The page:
Stressed Out? Take a Hike!
How to take advantage of nature’s instant power to rejuvenate and refresh
Posted November 18, 2016
The Ballena Coast is the setting of our true story, Radical Sabbatical. Nature drips from the trees. The only sounds are those of wildlife. The ocean is pristine and almost devoid of boating activity. It is pure, unadulterated nature.
People wonder what made us jettison corporate America to a primitive jungle village. As you’ll see in a moment, a ‘round-the-clock worker like Glen was putty in the hands of these surroundings—much like an alcoholic wandering into a bar, but in a good way.
For certain, it would behoove all of us to take heed of recent research that explains the therapeutic draw of nature and its healing effects on the body and mind:
- A 2009 Boston Globe article cites studies showing hospital patients who had a view of trees outside their windows healed faster than those who did not.
- Dr. Daphne Miller of the University of California has a hefty list of Type 2 diabetes, high blood pressure, heart disease, asthma, nonalcoholic fatty liver disease, vitamin D deficiency, osteoporosis, stress, depression, attention deficit disorder and myopia comprising “the diseases of indoor living.”
- Environmental psychologists Nancy E. Wells and Gary W. Evans found in a study of 337 households that children in rural areas were significantly buffered from the long-term effects of early life stresses like bullying versus counterparts growing up in man-made environments.
- David Strayer of the University of Utah has proven that Outward Bound participants perform 50 percent better in creative problem solving after three days of wilderness backpacking.
- In Japan where nature therapy is a long-standing discipline called shinrin-yoku, researchers at Chiba University found that subjects who walked in a forest experienced a 16 percent decrease in the stress hormone cortisol, a 2 percent drop in blood pressure, and 4 percent decrease in pulse.
The evidence of the mental and physiological benefits of being out in nature go on and on, and in fairness, aside from the compelling evidence above, we do hope that you consider these findings a no-brainer—less work for us to convince you. At the same time, why has the Harvard School of Public health found that American adults spend less than 5 percent of their day outside? Yes, this includes you.
Of course, these findings point to one obvious paradigm. That is, instead of going on vacation in a cement jungle like Las Vegas, find a place like the Ballena Coast, and make it your destination. But with the average American worker having 2.5 weeks of vacation, the long-term effects of such a strategy are limited.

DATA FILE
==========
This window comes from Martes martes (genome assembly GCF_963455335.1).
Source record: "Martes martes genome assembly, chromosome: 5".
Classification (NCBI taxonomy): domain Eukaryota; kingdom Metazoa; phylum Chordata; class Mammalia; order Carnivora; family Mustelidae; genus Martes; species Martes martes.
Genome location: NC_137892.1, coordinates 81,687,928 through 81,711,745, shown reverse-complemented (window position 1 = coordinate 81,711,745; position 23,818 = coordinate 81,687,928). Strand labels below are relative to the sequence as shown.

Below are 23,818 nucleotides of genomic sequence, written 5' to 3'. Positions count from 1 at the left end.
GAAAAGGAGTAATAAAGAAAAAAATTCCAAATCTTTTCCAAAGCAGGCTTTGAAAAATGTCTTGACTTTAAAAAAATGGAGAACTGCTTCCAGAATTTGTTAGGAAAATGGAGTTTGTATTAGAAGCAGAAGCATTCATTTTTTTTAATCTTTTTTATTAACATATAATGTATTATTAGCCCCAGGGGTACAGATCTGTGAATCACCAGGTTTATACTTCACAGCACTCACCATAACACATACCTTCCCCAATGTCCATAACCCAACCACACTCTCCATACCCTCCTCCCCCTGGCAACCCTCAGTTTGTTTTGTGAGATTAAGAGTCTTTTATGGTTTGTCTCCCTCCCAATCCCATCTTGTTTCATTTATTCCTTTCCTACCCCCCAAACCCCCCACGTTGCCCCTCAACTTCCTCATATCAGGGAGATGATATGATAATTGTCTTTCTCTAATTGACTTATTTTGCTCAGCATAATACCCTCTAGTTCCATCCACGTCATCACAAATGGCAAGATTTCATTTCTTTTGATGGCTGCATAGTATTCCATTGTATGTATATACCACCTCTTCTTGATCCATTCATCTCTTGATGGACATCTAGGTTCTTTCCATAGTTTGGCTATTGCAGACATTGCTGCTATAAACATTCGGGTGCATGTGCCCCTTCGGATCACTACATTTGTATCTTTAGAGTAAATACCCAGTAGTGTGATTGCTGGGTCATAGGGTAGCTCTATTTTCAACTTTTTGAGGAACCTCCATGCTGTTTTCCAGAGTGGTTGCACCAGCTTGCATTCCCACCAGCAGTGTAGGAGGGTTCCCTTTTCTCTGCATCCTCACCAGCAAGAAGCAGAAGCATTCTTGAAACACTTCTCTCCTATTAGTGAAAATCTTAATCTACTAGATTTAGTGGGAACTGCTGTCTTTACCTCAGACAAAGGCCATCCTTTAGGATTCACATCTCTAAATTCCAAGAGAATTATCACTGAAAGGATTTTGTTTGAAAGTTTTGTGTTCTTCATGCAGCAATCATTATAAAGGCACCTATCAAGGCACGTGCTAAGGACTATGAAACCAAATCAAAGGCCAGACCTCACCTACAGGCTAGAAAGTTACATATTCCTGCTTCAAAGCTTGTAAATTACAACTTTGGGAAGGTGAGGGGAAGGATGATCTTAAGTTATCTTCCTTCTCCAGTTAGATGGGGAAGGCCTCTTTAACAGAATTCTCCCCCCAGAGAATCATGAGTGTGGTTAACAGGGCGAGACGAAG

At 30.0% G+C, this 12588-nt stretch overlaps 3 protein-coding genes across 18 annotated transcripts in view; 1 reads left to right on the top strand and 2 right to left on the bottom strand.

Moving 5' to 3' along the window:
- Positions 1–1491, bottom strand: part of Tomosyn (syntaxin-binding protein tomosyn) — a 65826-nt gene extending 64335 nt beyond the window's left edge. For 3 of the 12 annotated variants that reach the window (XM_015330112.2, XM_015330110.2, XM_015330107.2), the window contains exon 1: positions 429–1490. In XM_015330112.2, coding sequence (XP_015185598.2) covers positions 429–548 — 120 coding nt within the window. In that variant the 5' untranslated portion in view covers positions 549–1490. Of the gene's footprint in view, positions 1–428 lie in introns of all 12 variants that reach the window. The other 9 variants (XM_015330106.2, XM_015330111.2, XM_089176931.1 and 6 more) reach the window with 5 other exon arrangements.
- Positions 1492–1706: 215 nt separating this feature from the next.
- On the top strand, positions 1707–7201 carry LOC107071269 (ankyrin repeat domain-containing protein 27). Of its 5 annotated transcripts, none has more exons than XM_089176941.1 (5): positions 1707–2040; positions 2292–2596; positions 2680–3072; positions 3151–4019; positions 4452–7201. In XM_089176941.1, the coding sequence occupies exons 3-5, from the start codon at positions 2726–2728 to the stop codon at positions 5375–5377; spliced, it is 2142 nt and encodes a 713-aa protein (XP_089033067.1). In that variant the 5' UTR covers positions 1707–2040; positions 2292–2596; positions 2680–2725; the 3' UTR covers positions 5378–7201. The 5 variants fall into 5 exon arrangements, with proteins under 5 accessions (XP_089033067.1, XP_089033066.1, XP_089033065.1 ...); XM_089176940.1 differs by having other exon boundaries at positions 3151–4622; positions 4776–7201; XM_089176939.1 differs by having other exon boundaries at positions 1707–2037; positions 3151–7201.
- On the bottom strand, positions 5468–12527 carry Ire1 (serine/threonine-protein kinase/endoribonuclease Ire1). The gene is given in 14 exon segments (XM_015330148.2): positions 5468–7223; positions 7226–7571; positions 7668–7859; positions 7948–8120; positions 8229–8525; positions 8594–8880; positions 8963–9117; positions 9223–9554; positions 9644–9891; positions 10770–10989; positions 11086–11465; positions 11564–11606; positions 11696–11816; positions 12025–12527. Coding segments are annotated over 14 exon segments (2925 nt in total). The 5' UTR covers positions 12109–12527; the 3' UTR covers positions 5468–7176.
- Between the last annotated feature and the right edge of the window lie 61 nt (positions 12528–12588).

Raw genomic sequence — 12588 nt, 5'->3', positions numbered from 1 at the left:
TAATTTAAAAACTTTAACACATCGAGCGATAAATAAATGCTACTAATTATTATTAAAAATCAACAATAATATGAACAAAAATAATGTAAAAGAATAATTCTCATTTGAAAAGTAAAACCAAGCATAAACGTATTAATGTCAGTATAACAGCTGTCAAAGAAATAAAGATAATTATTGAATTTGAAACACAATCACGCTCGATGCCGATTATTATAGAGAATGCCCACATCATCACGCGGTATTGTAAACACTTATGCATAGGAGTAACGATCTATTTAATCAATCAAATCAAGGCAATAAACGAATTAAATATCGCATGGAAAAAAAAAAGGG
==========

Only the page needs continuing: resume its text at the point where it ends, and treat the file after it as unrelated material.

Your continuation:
How, then, can we get out into nature at least once per day? The truth is with children running from one side of the house to another and gapless calendars at work, it is understandable that so many take so little advantage of nature, our most plentiful rejuvenating resource. But never fear. We can talk you through a strategy.
- Block it on your calendar – As with all positive habits, routine is vital. Show a time as unavailable on your work calendar every day, and try not to worry about the potential resulting stigma. Many of today’s calendaring systems don’t allow others to see how you are spending your time. Even if they did, more and more modern working cultures are promoting mindfulness and stress reduction techniques. And make the time somewhere between 10 and 11 AM, since studies show the most rejuvenating breaks are taken well before the point where the brain reaches exhaustion.
- Get a buddy – All positive habits can also benefit from the involvement of a buddy or maybe a group that either engages in it daily or takes turns participating with you. This will create a sense of friendly accountability. What’s more, such a strategy complements the finding that building social ties in the workplace increases engagement and professional longevity.
- Do something you enjoy while in nature – We want to make your brain automatically gravitate toward the activity which you are making routine as much as possible. This will happen if your subconscious mind knows that something pleasurable happens during your break. Have a coffee while you’re walking or your yummiest treat of the day. And while it is certainly desirable to hear nature while in it, if listening to music, books, or information on your phone is really your thing—and you’re not walking with a buddy, do it—anything to just get you out there!
- Put electronics away – Listening to your phone is permissible. Looking at it is not. After all, we are trying to cure the fatigue created by work, and looking at a screen when you should be rejuvenating will have the exact opposite effect.
- Take different routes – Don’t let this get boring. Try to take a different route every day.
Now there is one thing we have not yet addressed. A good proportion of today’s offices are in cities. Well, technology to the rescue! Research shows that looking at images and sounds of nature has surprising rejuvenating effects on the brain. And luckily, the day when you stop seeming like you are in an eye exam when wearing virtual reality goggles will be here before you know it. Simple therapy is just a few clicks away! Or you could take some vacation time on the Ballena Coast. Say hi to the monkeys for us!
Laura Berger, PCC and Glen Tibaldeo, PMP, CPA are authors and popular speakers at national conferences and for Fortune companies. Glen is a Project Strategist / Change Management Consultant and screenwriter for Radical Sabbatical, and Laura is an Executive Coach, both for the Berdeo Group LLC. Their Bestseller Radical Sabbatical is described by Dave Barry as "the funniest book I have ever held in my hands" and is available on Amazon, kobo, Barnes and Noble, and at other major bookstores.